I. THE SIGN OF THE SUNSET
"BUT the man's almost dead."
The words stung John Hare's fainting spirit into life. He opened his eyes. The desert still stretched before him, the appalling thing that had overpowered him with its deceiving purple distance. Near by stood a sombre group of men.
"Leave him here," said one, addressing a gray-bearded giant. "He's the fellow sent into southern Utah to spy out the cattle thieves. He's all but dead. Dene's outlaws are after him. Don't cross Dene."
The stately answer might have come from a Scottish Covenanter or a follower of Cromwell.
"Martin Cole, I will not go a hair's-breadth out of my way for Dene or any other man. You forget your religion. I see my duty to God."
"Yes, August Naab, I know," replied the little man, bitterly. "You would cast the Scriptures in my teeth, and liken this man to one who went down from Jerusalem to Jericho and fell among thieves. But I've suffered enough at the hands of Dene."
The formal speech, the Biblical references, recalled to the reviving Hare that he was still in the land of the Mormons. As he lay there the strange words of the Mormons linked the hard experience of the last few days with the stern reality of the present.
"Martin Cole, I hold to the spirit of our fathers," replied Naab, like one reading from the Old Testament. "They came into this desert land to worship and multiply in peace. They conquered the desert; they prospered with the years that brought settlers, cattle-men, sheep-herders, all hostile to their religion and their livelihood. Nor did they ever fail to succor the sick and unfortunate. What are our toils and perils compared to theirs? Why should we forsake the path of duty, and turn from mercy because of a cut-throat outlaw? I like not the sign of the times, but I am a Mormon; I trust in God."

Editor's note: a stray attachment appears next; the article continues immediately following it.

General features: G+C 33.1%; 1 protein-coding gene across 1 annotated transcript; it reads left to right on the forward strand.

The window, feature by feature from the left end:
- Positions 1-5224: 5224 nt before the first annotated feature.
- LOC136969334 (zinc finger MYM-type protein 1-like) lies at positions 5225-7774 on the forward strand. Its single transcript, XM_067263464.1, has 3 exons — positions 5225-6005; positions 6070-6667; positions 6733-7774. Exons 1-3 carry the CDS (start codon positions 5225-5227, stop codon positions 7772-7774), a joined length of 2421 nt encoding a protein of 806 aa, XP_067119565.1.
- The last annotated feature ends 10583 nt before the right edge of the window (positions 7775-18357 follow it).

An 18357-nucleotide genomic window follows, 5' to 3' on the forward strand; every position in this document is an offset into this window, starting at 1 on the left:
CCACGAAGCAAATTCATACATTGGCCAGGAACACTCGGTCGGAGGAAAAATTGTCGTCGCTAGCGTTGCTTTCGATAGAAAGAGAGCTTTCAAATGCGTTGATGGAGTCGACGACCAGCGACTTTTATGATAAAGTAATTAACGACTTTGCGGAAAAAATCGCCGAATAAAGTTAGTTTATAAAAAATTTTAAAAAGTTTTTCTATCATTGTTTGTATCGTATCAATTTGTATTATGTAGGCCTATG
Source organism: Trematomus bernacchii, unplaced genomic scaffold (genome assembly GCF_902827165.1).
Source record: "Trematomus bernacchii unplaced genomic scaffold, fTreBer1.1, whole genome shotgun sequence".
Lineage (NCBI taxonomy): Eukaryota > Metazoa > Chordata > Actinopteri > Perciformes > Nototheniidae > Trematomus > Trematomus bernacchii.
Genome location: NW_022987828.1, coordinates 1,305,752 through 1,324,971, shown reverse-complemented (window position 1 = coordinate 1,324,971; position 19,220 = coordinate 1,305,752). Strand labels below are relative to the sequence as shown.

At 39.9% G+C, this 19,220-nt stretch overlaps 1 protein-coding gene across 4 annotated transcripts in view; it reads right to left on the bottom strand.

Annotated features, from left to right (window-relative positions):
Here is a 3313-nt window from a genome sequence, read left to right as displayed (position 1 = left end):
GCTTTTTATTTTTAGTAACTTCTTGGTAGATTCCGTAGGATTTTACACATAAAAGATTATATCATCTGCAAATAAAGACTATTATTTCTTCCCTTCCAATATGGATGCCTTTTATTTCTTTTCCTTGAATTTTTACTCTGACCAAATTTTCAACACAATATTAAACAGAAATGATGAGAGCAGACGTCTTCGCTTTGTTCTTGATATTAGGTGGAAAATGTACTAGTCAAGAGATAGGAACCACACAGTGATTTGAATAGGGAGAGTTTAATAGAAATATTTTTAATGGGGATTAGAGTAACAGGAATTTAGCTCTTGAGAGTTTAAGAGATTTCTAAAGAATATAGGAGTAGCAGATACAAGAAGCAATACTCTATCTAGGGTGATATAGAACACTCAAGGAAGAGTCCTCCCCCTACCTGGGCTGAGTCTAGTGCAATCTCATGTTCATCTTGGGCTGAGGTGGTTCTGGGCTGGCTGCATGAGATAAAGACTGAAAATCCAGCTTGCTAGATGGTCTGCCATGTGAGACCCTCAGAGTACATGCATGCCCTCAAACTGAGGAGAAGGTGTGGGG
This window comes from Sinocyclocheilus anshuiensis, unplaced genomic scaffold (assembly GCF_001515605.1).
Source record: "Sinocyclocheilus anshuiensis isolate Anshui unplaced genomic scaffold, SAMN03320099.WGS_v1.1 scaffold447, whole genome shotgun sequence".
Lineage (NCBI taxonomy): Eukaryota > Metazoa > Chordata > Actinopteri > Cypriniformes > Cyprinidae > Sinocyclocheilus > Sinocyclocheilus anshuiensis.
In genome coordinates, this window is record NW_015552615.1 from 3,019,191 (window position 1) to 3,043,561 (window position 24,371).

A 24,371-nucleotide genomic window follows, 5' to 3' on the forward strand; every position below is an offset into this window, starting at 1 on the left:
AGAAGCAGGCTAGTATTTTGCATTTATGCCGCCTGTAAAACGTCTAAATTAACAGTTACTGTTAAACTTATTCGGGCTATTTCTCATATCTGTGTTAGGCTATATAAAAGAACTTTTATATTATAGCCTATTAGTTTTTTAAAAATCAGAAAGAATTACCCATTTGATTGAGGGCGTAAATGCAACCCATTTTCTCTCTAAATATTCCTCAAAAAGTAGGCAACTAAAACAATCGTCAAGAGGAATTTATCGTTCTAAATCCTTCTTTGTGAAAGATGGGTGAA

"August Naab, I am a Mormon too," returned Cole, "but my hands are stained with blood. Soon yours will be if you keep your water-holes and your cattle. Yes, I know. You're strong, stronger than any of us, far off in your desert oasis, hemmed in by walls, cut off by canyons, guarded by your Navajo friends. But Holderness is creeping slowly on you. He'll ignore your water rights and drive your stock. Soon Dene will steal cattle under your very eyes. Don't make them enemies."
"I can't pass by this helpless man," rolled out August Naab's sonorous voice.
Suddenly, with livid face and shaking hand, Cole pointed westward. "There! Dene and his band! See, under the red wall; see the dust, not ten miles away. See them?"
The desert, gray in the foreground, purple in the distance, sloped to the west. Eyes keen as those of hawks searched the waste, and followed the red mountain rampart, which, sheer in bold height and processional in its craggy sweep, shut out the north. Far away little puffs of dust rose above the white sage, and creeping specks moved at a snail's pace.
"See them? Ah! then look, August Naab, look in the heavens above for my prophecy," cried Cole, fanatically. "The red sunset—the sign of the times—blood!"
A broad bar of dense black shut out the April sky, except in the extreme west, where a strip of pale blue formed background for several clouds of striking color and shape....